It was on this day, back in 1991, that Nigel Mansell lost an easy victory within sight of the chequered flag.
The British driver had utterly dominated the Canadian Grand Prix at the Circuit Gilles Villeneuve in Montreal, with the Williams driver almost a minute ahead of Nelson Piquet starting the final lap.
But Mansell appeared less than focused starting the lap, waving to the crowds as he drove slowly around the circuit. Approaching the hairpin, Mansell only had one sector to go to claim the win.
But, for whatever reason, Mansell slowed going through the hairpin and wasn't able to get the car going again. Slamming his hands against the steering wheel, he was forced to pull over and stop, climbing out as he watched Piquet to take the lead and win the race.
Officially, the reason given for the stoppage was a gearbox failure, while some stories are that Mansell had taken the hairpin in sixth gear and let the revs drop too low. There's also the possibility that Mansell accidentally hit off a switch he shouldn't have, given he seemed less than focused on the job at hand as he waved to the crowds.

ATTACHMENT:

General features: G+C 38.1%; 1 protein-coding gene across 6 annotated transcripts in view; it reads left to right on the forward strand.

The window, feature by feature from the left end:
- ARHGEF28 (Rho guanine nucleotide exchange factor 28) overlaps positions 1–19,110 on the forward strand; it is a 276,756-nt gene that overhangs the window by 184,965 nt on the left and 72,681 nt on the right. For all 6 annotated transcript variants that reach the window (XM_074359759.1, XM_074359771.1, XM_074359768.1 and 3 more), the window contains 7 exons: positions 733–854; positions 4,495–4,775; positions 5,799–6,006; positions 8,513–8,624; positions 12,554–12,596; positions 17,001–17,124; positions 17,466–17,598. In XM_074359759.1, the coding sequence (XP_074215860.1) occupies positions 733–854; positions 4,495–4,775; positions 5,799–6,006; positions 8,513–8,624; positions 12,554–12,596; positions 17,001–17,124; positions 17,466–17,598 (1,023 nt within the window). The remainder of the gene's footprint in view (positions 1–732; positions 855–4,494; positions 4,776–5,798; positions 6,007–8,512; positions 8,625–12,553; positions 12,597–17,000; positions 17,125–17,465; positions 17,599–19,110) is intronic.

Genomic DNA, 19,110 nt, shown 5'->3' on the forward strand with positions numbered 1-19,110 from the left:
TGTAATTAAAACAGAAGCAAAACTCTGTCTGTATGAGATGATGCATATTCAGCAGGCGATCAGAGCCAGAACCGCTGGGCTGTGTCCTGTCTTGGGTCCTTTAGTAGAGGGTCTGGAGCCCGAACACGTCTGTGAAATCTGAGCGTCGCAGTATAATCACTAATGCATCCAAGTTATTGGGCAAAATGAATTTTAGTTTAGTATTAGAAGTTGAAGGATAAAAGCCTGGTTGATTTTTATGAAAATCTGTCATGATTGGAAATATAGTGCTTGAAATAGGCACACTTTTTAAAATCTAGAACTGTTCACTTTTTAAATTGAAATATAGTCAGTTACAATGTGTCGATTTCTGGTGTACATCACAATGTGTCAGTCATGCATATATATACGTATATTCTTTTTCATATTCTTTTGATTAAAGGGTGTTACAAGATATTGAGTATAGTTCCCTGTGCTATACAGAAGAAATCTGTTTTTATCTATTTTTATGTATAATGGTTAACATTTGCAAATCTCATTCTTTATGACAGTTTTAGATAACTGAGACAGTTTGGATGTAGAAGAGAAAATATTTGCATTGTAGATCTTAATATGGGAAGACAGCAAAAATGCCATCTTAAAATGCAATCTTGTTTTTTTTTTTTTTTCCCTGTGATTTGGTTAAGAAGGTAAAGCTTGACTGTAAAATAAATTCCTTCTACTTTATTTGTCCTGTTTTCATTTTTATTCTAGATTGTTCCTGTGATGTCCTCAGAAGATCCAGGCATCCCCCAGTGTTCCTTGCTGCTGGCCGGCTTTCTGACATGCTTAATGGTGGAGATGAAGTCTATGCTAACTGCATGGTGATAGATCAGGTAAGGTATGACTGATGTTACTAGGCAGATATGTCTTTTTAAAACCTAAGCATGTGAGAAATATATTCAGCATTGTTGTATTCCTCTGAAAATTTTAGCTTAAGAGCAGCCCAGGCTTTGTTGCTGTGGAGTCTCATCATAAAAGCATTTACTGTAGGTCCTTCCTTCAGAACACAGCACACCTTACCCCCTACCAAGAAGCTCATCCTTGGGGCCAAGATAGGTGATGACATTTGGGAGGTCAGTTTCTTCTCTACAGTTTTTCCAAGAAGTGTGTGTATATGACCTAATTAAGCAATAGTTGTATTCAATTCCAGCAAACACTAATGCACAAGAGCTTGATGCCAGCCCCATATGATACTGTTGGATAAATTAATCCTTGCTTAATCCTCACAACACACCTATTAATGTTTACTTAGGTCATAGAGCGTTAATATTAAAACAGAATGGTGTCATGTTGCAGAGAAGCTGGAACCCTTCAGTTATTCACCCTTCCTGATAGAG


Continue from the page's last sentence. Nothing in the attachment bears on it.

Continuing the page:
"It is almost unbelievable," a frustrated Mansell said afterwards.
"I went into the hairpin changed down from fifth to fourth, like I had done the previous 68 laps, and then it went to neutral and the engine cut almost simultaneously, like there was an electrical failure.
"It just stopped, it was as simple as that. When you are that far in front and have driven a fantastic race, like I think I did, there really is nothing to say except we’ll have to try again. Up to that point I had had no problems at all."
Even worse for Mansell was that it was his old nemesis and former Williams teammate Nelson Piquet that was there to take the glory instead. An unsympathetic Piquet said: "When I saw him, I couldn’t believe it. It was very, very good, very lucky. I don’t feel sorry for nobody!"